A night view of the Beijing CBD on Sept 9, 2018. (Photo: IC)
Companies from China, including Hong Kong, Macao, and Taiwan, accounted for 129 of the Top 500 companies in revenue, surpassing the US for the first time ever, according to Fortune Magazine’s 2019 Global 500 list released Monday. In the feature, "It’s China’s World,” the magazine said, “That shift is transforming not just the business world but the whole world.”
According to the annual rankings, three out of the top five companies were Chinese. In 2001, when China joined the WTO, only 11 Chinese companies made the list. Ever since, the number has increased annually, overtaking Japan and major European countries alike. Last year, Fortune’s Chinese edition reported, “Not since 1995, when the Fortune Global 500 included both industrial and service companies, has the number of companies from any country grown so rapidly.”
For this year’s global tally, of the 25 new or re-listed companies, 13 were Chinese. Six of the top 10 fastest growers were from the Chinese Mainland, while another 77 advanced in rank from the previous year. Xiaomi, founded nine years ago, was the youngest newcomer on the list.
“The world’s 500 largest companies generated $32.7 trillion in revenues and $2.15 trillion in profits in 2018,” the magazine explained.
“Generally, the more companies a country has on this list, the stronger its economic strength will be. Many view China's passing of the US as the biggest highlight of this year's Global 500 list. With the improvement of China’s national strength, I think it’s an inevitable result,” said Nie Huihua from Renmin University of China’s School of Economics.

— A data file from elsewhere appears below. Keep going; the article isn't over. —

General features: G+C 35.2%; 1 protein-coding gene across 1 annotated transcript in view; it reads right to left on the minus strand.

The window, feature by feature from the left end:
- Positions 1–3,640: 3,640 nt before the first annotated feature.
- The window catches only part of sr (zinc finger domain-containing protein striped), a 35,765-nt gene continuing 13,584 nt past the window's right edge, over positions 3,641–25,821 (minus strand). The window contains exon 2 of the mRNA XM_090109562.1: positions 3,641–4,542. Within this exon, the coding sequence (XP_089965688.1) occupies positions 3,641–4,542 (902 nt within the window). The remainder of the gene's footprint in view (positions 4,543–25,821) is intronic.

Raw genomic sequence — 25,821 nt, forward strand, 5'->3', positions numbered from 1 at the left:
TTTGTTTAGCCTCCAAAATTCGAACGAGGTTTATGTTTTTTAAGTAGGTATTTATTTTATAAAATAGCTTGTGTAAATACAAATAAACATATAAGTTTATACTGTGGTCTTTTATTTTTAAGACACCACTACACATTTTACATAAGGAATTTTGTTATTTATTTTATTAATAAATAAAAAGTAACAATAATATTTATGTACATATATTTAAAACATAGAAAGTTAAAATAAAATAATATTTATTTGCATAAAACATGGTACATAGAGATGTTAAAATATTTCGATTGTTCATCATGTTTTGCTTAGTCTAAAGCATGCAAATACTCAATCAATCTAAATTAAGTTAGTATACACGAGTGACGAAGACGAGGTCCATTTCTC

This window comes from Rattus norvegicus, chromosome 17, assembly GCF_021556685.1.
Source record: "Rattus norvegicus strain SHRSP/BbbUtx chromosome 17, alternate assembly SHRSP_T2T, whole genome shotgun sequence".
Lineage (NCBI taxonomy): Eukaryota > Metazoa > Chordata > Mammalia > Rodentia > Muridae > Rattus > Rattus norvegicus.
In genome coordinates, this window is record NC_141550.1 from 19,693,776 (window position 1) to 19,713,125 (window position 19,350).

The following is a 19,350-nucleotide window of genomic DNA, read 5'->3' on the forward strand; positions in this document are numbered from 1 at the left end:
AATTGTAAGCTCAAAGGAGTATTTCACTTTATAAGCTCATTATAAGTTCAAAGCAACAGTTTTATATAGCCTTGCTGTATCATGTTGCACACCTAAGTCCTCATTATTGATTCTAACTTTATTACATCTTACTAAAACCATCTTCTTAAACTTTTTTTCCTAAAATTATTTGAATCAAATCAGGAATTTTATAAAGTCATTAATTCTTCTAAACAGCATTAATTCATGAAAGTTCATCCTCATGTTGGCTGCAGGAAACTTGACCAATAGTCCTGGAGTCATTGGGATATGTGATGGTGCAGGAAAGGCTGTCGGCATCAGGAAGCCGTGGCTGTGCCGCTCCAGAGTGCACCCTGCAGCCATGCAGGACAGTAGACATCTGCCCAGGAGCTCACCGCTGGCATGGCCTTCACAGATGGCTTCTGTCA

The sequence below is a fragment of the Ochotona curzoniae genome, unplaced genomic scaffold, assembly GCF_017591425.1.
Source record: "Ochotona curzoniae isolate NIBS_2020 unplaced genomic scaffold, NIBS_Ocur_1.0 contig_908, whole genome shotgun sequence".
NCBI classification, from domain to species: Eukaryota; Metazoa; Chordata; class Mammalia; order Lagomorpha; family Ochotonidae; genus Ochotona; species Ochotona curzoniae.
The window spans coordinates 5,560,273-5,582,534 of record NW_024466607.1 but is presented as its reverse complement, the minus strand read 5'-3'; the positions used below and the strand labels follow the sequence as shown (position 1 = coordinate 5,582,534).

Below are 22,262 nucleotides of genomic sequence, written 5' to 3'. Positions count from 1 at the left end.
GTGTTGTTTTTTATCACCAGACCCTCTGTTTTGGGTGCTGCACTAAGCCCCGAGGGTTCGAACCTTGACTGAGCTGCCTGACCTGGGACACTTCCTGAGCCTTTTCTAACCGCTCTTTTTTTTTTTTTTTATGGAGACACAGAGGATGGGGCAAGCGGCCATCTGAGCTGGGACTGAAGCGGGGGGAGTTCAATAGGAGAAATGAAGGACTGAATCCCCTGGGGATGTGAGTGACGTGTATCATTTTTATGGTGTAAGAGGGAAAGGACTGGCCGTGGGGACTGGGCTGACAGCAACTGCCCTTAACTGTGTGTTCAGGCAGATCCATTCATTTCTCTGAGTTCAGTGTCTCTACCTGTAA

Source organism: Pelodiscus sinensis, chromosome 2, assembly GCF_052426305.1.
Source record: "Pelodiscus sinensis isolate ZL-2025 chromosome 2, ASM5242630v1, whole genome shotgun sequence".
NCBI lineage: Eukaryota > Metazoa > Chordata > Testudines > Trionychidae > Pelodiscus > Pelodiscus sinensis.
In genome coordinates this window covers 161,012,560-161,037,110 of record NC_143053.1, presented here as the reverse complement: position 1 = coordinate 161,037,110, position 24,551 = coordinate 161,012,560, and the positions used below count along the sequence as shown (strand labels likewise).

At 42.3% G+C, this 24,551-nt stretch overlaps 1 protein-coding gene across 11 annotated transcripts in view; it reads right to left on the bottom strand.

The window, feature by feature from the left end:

Out of the 119 Chinese Mainland companies, average sales figures topped $66.5 billion, with $35.4 billion in net assets, and profits hitting $3.5 billion. In 2018, both the average return on sales and equity were lower than the overall list average.
“We still need to calm down. This list just reflects how big the companies are but not how strong we are,” Nie said, stressing how China's advance does not mean the country has overtaken the US in terms of market competitiveness.
This year, the majority of Chinese companies represented the energy, finance, communication, transportation, steel, and real estate industries, serving as a reflection of middle and later-stage industrial development. Compared with the US and other developed nations, China occupied fewer spots among businesses from the high-tech sector.
“We need a new engine to drive economic growth. It is a good thing there are more Chinese enterprises like Huawei, Alibaba, Tencent, JD, and Xiaomi on the list,” Nie said.
The list also revealed signs of China’s transforming economy. With the inclusion of internet and technology companies, China’s global competitiveness among emerging industrial economies is more transparent than ever before.
Xiaomi was the youngest entrant, while Huawei and Microsoft were almost even. Of the seven internet companies listed, nearly all of them were from China or the US.
With the exception of two pharmaceutical enterprises, China has yet to emerge among industries related to health, medical care, and daily living. Increased ambition will emerge from entrepreneurs as China’s demand in domestic expansion continues, especially those health and living-related industries.
In the nearly two decades since China joined the WTO, domestic enterprises have proliferated in tandem with international suppliers through economic globalization and value chain development. Should Chinese companies choose not to participate in the globalization process, they will lose essential opportunities necessary to maintain the rapid development and success they’ve always enjoyed.
Today, the scope and presence of Chinese businesses has reached new heights. Some economists view this development as a new beginning. Now is the time to nurture bigger and even more powerful Global 500 companies.